The show’s Executive Producer Fiona O’Sullivan, who held the same role in TOWIE for Lime Productions said: “The Valleys is very exciting - I’m in no doubt looking at the casting for the series that the kids from the Welsh Valleys are huge reality stars in the making. It’s a fantastic little known world and will make a brilliant setting for a constructed reality show." Patronising, yes? “Huge reality stars in the making” smacks of a cannibal who has discovered a fresh batch of human flesh in a hitherto undiscovered pocket of civilisation. I bet O’ Sullivan is salivating over her incisors as I type. South Wales is a little known world in terms of ‘reality TV’ and it would be nice to keep it that way. The Valleys are scenically beautiful and abound with vibrant, welcoming, witty people. This programme, as the others in whose likeness it has been created, will not be looking for well rounded good news stories however.


The South Wales Valleys experience high levels of unemployment as a legacy of the mining industry closure, which created cyclical social problems such as low levels of educational attainment and high teenage pregnancy rates. There are many organisations working with communities in these areas to change this social landscape and correct the consistently negative press received. Colleagues of mine who work in Merthyr Tydfil Community Projects regularly receive calls from broadcasters asking for programme fodder. The answer is always no, the staff want to help improve and change, not exploit and exacerbate problems. On-screen coverage of South Wales often features the most run-down areas, opinions gleaned from the least broad minded, cumulatively leading to a negative, skewed vision of the area by those outside.


There is a surfeit of successful, highly educated, hardworking and eloquent people of all ages in and from the South Wales Valleys, who do not parade cleavage or chests and would not wish to appear drunk or naked on national TV. They aren’t the ones who will appear. The vulnerable or misguided will appear. They will have been creepily conscripted and cold-bloodedly cast by True North Production Company to make money and increase ratings. The South Wales Valley stereotype will be perpetuated. The Welsh stereotype will be propagated. The idea of vanity and fame as a career path will be given a helping hand, potentially inspiring a whole host of Welsh youngsters to avoid academia and concentrate on hair extensions instead.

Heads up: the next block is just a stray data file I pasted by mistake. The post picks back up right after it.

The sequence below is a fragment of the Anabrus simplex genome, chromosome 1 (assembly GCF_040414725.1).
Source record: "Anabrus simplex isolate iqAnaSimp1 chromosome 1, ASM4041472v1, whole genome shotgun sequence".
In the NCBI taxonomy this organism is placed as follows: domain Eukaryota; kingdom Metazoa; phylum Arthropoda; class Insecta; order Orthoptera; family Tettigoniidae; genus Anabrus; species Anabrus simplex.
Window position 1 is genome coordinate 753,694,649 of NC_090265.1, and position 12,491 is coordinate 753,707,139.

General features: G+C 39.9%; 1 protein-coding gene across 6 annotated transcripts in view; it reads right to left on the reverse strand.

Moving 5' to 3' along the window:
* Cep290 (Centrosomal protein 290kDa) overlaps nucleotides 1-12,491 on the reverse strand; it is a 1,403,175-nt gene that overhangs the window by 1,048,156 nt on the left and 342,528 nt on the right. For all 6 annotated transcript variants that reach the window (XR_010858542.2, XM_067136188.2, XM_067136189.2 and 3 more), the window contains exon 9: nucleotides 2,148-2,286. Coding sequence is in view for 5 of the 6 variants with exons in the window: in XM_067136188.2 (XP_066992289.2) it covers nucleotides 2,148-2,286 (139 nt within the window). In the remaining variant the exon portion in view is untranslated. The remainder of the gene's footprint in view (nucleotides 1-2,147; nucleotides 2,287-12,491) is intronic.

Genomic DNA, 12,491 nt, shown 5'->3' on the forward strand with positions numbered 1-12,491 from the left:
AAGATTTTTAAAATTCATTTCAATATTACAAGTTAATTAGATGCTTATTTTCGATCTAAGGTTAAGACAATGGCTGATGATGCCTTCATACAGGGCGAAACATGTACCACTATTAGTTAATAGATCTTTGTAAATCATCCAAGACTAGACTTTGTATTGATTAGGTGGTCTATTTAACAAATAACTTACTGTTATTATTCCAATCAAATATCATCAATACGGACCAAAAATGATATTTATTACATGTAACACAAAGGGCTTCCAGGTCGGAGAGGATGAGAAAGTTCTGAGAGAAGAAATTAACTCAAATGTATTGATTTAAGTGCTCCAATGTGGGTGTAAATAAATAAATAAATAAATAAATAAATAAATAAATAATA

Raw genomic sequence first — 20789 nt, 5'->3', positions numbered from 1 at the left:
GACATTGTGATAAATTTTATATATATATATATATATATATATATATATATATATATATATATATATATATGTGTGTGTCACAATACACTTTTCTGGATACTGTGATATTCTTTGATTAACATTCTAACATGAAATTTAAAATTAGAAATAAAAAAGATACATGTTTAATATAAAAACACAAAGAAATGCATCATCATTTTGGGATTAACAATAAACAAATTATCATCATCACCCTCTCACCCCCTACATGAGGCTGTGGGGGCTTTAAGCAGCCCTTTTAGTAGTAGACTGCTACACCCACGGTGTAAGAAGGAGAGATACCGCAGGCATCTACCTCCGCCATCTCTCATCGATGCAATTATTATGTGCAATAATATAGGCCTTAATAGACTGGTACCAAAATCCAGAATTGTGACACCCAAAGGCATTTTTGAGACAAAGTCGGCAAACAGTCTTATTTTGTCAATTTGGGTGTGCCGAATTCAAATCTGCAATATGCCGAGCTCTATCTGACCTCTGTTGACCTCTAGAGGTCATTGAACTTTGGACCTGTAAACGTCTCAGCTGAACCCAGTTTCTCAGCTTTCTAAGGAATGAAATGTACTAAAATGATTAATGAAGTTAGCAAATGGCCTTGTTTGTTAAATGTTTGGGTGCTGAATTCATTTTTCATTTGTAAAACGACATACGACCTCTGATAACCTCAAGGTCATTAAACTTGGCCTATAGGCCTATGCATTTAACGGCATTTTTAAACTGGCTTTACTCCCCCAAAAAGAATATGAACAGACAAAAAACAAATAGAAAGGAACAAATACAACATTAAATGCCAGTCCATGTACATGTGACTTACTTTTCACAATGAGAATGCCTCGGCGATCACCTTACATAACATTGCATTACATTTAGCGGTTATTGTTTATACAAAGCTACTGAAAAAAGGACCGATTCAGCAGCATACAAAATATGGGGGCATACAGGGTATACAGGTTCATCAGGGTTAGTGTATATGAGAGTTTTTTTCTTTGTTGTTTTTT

Stripped down, MTV -The Valleys is about business people manipulating and exploiting human beings – and a nation - in order to make money – how can this be allowed to take place?


If you are approached by MTV - The Valleys, please realise what the invite to take part actually entails, and rely on your self-worth, hard work and talent to make you successful instead.


Anyone who objects to True North creating MTV - The Valleys, please sign this petition and share it – you will really help to raise awareness of opinion.


Thanks for your support.

Tuesday, 10 April 2012

Why I got a Taxi Home and Other Tales of Running.

It was Sunday afternoon when it happened. I was supposed to run fifteen miles. I expected to run fifteen miles. This didn’t go to plan.

The task ahead didn’t feel daunting. Training for a marathon has changed the way I view longer runs, and as the distances have increased, so has my confidence and acceptance in my ability to achieve more. I train lots, so am able to run further, and I attribute a large part of being able to run further to belief. The same applies to lots of life’s tasks and challenges – if you believe you can do something, and you prepare, then it is highly likely you can. If I can train for a marathon, then so can a lot of people, who at the moment, may not believe this is the case. I like this quote from Percy Cerutty, legendary running coach:

“To hell with the lot of them if you ‘feel’ you can do it.”

Quite.